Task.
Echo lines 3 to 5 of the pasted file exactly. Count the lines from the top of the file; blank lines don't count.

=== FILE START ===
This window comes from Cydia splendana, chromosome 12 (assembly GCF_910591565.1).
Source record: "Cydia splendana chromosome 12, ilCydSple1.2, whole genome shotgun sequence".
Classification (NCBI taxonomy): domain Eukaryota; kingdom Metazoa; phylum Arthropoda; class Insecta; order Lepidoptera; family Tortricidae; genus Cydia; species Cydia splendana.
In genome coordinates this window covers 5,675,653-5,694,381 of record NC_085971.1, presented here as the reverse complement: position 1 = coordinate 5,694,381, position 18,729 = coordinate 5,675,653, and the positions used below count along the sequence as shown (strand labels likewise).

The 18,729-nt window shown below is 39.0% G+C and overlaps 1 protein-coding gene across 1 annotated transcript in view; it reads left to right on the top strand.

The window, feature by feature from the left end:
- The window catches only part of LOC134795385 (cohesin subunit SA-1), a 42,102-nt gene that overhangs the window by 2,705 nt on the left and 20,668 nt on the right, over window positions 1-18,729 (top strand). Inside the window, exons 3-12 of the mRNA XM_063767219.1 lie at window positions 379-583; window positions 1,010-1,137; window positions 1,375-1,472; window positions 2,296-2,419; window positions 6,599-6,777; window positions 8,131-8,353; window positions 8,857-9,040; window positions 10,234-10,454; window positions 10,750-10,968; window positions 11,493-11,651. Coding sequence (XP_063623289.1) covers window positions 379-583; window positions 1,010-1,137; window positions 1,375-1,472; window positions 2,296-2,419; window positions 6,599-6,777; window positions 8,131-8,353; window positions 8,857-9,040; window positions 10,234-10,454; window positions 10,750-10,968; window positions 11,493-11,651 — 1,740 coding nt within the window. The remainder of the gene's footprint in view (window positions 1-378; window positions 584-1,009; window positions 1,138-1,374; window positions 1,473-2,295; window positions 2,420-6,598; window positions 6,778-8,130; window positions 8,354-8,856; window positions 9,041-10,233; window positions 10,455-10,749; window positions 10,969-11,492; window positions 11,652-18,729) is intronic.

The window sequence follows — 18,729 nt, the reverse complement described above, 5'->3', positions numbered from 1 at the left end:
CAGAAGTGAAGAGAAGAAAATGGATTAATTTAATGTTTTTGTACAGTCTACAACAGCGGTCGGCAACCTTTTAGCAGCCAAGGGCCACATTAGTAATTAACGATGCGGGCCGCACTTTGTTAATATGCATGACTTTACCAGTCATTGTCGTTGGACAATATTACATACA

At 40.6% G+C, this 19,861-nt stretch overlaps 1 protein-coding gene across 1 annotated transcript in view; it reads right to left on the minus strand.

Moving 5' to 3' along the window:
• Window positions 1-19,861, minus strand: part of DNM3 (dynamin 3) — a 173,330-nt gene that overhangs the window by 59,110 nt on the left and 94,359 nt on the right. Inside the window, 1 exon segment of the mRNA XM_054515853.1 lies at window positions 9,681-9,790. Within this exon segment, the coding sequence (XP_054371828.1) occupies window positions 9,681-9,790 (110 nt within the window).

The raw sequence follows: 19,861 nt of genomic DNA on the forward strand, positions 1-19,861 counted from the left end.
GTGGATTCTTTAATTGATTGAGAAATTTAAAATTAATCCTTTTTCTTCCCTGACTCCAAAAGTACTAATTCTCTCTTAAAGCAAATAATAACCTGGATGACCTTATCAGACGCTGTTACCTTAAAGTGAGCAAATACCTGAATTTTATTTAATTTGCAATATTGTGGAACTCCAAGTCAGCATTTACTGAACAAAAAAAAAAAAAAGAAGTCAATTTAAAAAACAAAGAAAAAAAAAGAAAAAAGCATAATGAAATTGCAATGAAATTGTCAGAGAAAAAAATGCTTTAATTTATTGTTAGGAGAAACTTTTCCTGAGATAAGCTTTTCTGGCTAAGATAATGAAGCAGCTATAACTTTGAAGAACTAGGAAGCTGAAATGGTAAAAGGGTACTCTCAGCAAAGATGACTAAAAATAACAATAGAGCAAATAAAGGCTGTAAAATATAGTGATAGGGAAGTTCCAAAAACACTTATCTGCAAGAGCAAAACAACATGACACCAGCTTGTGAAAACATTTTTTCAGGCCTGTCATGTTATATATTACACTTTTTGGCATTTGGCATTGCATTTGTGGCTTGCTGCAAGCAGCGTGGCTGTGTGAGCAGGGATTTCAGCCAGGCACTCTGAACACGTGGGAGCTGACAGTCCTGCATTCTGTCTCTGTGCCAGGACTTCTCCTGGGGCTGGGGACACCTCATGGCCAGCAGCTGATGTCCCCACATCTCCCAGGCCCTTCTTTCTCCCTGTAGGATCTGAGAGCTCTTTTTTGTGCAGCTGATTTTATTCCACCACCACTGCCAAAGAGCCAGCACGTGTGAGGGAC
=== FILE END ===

Classification (NCBI taxonomy): domain Eukaryota; kingdom Metazoa; phylum Arthropoda; class Insecta; order Lepidoptera; family Tortricidae; genus Cydia; species Cydia splendana.
In genome coordinates this window covers 5,675,653-5,694,381 of record NC_085971.1, presented here as the reverse complement: position 1 = coordinate 5,694,381, position 18,729 = coordinate 5,675,653, and the positions used below count along the sequence as shown (strand labels likewise).

The 18,729-nt window shown below is 39.0% G+C and overlaps 1 protein-coding gene across 1 annotated transcript in view; it reads left to right on the top strand.